Prophylactic Antiepileptic Drug Use and Outcome in the Ethnic/Racial Variations of Intracerebral Hemorrhage Study
Background and Purpose—The role of antiepileptic drug (AED) prophylaxis after intracerebral hemorrhage (ICH) remains unclear. This analysis describes prevalence of prophylactic AED use, as directed by treating clinicians, in a prospective ICH cohort and tests the hypothesis that it is associated with poor outcome.
Methods—Analysis included 744 patients with ICH enrolled in the Ethnic/Racial Variations of Intracerebral Hemorrhage (ERICH) study before November 2012. Baseline clinical characteristics and AED use were recorded in standardized fashion. ICH location and volume were recorded from baseline neuroimaging. We analyzed differences in patient characteristics by AED prophylaxis, and we used logistic regression to test whether AED prophylaxis was associated with poor outcome. The primary outcome was 3-month modified Rankin Scale score, with 4 to 6 considered poor outcome.
Results—AEDs were used for prophylaxis in 289 (39%) of the 744 subjects; of these, levetiracetam was used in 89%. Patients with lobar ICH, craniotomy, or larger hematomas were more likely to receive prophlyaxis. Although prophylactic AED use was associated with poor outcome in an unadjusted model (odds ratio, 1.40; 95% confidence interval, 1.04–1.88; P=0.03), this association was no longer significant after adjusting for clinical and demographic characteristics (odds ratio, 1.11; 95% confidence interval, 0.74–1.65; P=0.62).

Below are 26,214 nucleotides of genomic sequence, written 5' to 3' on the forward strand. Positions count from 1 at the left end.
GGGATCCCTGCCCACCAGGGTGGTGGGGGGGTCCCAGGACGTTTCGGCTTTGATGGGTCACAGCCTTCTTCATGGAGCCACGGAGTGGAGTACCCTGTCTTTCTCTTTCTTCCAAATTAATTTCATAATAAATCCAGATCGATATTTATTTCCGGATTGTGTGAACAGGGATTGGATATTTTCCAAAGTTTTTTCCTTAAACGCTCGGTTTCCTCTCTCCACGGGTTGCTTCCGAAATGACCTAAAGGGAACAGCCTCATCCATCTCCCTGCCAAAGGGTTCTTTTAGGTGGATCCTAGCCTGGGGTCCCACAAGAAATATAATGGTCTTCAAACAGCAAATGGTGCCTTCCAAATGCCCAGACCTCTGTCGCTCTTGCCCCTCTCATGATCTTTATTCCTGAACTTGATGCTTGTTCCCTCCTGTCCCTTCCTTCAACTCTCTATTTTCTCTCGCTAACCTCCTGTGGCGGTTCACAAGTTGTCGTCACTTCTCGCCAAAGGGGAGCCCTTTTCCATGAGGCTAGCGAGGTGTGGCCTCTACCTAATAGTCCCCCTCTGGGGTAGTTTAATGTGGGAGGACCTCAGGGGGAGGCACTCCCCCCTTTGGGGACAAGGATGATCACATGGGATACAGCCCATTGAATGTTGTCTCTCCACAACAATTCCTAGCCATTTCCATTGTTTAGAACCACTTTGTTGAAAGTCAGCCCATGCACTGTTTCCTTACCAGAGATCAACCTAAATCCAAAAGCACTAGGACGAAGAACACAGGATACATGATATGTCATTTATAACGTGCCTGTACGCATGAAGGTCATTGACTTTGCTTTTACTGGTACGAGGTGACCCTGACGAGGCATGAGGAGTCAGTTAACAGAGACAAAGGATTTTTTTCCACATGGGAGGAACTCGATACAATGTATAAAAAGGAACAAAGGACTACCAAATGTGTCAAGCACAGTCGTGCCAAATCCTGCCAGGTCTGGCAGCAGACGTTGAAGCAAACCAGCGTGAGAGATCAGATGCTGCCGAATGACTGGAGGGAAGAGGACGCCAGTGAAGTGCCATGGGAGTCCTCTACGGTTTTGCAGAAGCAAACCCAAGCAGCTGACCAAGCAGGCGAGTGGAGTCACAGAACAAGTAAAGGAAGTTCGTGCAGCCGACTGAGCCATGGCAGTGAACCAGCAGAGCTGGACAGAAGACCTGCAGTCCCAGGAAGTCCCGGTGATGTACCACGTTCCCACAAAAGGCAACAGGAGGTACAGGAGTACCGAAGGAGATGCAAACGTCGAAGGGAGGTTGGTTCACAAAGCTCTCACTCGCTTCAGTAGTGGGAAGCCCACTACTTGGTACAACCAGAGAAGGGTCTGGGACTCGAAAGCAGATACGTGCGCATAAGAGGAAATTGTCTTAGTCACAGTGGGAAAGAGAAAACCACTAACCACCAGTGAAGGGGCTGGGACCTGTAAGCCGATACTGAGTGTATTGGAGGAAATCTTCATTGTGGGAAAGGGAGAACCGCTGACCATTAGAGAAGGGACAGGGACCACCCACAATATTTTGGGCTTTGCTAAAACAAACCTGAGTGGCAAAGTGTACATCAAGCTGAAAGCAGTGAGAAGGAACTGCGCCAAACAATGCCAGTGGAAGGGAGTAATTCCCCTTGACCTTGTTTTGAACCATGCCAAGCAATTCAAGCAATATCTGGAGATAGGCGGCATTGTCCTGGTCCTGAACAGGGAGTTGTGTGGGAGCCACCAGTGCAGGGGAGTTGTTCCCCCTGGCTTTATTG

Conclusions—We found no evidence that AED use (predominantly levetiracetam) is independently associated with poor outcome. A prospective study is required to assess for a more modest effect of AED use on outcome after ICH.
- Received July 17, 2015.
- Revision received September 11, 2015.
- Accepted September 16, 2015.
- © 2015 American Heart Association, Inc.